Lagrangian points

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Lagrangian points

(lă-grayn -jee-ăn) Five locations in space where a small body can maintain a stable orbit despite the gravitational influence of two much more massive bodies, orbiting about a common center of mass. They are named after the French mathematician J.L. Lagrange who first suggested their existence in 1772. A Lagrangian point 60° ahead of Jupiter in its orbit around the Sun, and another 60° behind Jupiter, are the average locations of members of the Trojan group of asteroids; these points are denoted L4 and L5. The three other Lagrangian points in the Sun–Jupiter gravitational field do not permit stable asteroid orbits owing to the perturbing influence of the other planets. In any system these three points lie on the line joining the centers of mass of the two massive bodies and are denoted L1 (the inner Lagrangian point) and L2 and L3 (the outer Lagrangian points); small bodies here would be in unstable equilibrium (see equipotential surfaces).

Lagrangian points

[lə′grän·jē·ən ‚poins]
(astronomy)
Five points in the orbital plane of two massive objects orbiting about a common center of gravity at which a third object of negligible mass can remain in equilibrium; three points of instable equilibrium are located on the line passing through the centers of mass of the two bodies, and two points of stable equilibrium are located in the orbit of the less massive body, 60° ahead of or behind it.
References in periodicals archive ?
The key is to dispense with the Eulerian continuous number or mass density representation and instead apply a judiciously selected ensemble of Lagrangian point particles, called superdroplets or superparticles, to represent the formation, growth, and motion of cloud and precipitation particles.
Such objects typically remain gravitationally trapped for relatively short periods (1,000-100,000 years) and eventually switch to one or other Lagrangian point, or are even ejected altogether thereby losing their Trojan status.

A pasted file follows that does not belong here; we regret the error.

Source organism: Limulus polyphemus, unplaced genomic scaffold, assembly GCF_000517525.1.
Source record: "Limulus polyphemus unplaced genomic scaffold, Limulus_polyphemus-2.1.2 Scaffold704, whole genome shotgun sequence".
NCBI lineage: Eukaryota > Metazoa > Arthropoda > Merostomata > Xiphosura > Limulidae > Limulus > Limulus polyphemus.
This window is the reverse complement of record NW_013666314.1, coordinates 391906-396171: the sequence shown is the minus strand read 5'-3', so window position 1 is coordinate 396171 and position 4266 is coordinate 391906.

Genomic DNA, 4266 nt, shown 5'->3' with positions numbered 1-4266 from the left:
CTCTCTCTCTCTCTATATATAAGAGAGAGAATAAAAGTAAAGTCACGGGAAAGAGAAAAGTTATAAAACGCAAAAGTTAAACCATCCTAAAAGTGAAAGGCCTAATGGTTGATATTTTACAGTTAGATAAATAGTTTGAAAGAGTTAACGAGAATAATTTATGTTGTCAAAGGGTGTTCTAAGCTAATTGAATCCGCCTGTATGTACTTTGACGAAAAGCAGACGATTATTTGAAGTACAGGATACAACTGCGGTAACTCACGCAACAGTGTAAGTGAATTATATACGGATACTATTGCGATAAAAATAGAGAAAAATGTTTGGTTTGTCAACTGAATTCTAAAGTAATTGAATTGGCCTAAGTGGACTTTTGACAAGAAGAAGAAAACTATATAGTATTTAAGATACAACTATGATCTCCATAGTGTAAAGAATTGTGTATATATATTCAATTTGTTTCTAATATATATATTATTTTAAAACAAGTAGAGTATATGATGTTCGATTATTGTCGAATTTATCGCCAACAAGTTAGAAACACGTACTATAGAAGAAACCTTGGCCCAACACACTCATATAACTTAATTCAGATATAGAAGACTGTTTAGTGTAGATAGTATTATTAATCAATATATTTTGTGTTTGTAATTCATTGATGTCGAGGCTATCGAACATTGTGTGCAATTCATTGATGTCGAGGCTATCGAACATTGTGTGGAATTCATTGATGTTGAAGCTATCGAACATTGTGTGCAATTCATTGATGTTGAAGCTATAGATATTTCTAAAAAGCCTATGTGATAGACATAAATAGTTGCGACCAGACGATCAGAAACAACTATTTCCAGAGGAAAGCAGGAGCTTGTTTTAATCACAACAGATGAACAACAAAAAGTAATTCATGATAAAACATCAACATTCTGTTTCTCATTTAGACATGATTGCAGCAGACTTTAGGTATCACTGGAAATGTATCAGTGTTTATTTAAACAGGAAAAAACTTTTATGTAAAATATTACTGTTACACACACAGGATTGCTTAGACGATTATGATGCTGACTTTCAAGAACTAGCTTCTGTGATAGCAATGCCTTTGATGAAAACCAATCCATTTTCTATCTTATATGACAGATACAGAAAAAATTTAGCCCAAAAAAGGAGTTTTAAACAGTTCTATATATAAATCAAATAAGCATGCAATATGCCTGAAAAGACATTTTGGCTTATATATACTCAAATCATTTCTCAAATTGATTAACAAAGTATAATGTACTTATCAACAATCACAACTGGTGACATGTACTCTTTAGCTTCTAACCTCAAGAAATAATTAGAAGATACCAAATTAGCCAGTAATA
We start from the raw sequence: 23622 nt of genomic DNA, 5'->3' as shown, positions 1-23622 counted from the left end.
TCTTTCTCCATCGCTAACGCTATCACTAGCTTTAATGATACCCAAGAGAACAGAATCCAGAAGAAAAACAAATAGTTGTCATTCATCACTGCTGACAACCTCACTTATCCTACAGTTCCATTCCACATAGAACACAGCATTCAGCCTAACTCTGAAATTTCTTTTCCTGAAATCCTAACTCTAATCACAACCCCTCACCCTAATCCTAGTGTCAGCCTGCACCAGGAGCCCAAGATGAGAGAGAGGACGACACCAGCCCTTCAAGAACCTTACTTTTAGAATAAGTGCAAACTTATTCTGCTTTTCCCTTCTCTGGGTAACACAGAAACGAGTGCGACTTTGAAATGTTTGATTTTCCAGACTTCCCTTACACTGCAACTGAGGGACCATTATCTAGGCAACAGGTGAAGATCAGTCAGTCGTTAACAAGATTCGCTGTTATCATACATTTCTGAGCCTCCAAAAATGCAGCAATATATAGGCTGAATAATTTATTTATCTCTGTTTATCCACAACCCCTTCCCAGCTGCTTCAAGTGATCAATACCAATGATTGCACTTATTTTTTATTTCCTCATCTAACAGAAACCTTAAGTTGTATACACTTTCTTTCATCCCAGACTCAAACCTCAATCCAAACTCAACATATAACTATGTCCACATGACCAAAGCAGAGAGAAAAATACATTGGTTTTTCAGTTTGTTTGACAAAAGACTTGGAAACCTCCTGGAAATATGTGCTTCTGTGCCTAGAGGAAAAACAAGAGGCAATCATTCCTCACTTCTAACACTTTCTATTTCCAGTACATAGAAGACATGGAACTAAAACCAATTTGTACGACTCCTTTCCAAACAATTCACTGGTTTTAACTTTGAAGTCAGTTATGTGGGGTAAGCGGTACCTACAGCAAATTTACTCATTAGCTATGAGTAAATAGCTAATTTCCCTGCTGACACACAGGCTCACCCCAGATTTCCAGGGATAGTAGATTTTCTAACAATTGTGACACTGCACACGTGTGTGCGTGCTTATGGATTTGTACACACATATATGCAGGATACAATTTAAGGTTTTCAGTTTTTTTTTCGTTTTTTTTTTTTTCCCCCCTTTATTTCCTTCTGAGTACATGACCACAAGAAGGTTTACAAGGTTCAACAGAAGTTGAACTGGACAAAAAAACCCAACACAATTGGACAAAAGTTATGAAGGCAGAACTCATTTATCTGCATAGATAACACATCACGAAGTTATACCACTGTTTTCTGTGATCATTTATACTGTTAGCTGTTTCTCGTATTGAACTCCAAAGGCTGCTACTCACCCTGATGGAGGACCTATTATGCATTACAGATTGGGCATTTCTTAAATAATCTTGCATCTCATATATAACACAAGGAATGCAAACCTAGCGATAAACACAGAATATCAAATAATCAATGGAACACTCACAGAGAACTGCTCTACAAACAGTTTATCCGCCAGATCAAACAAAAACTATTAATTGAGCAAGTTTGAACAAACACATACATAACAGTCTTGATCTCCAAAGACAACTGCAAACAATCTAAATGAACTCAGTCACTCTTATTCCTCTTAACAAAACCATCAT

This huge amount of data will be transmitted by the satellite from its orbit around the L2 Sun-Earth Lagrangian point at a distance of 1.5 million kilometers from the Earth, using its K-band radiofrequency data transmission system.
The final step will be to integrate the telescope onto the spacecraft and test the fully assembled observatory before it is launched to orbit the Sun at the L2 Lagrangian point, 1.5 million km from Earth.
Aditya-L1 mission is aimed at studying the Sun from an orbit around the Sun-Earth Lagrangian point 1 (L1) which is about 1.5 million kilometres from the Earth.
The PSLV launch comes just days after the release of the (http://indiabudget.nic.in/ub2017-18/eb/sbe91.pdf) Indian government's annual budget  that earmarked funds for an upcoming mission to Venus, a Mars orbiter mission, and the Aditya 1 mission, which seeks to place a spacecraft in the Lagrangian point L1 - a point of equilibrium that lies between Earth and the sun.
Gaia hovers at the [L.sub.2] Lagrangian point, a gravitational "neutral zone" about 1.5 million km (1 million miles) from Earth's nightside that moves with our planet as it orbits the Sun.
LISA Pathfinders destination is an orbit around the first Sun-Earth Lagrangian point L1.
Gaia will be launched later in 2013 on an Arianespace Soyuz rocket from Europe's Spaceport in Kourou, French Guiana, and will map the stars from an orbit around the Sun, near a location some 1.5 million km beyond Earth's orbit known as the L2 Lagrangian point.
The craft will start its six-month scientific mission in early March, circling around the stable [L.sub.1] Lagrangian point between Earth and the Sun.
It arrived at what is called a Lagrangian point, where it will stay till the end of next year to conduct scientific observations and test deep space tracking and control capability for future possible explorations of Jupiter and the poles of the Sun.
The deputy designer of the Chang'e-2 satellite, Wang Xiaolei, said Chang'e-2 would travel 1.5 million kilometers away from the Earth's surface over the next 85 days, to reach what is called the Lagrangian Point.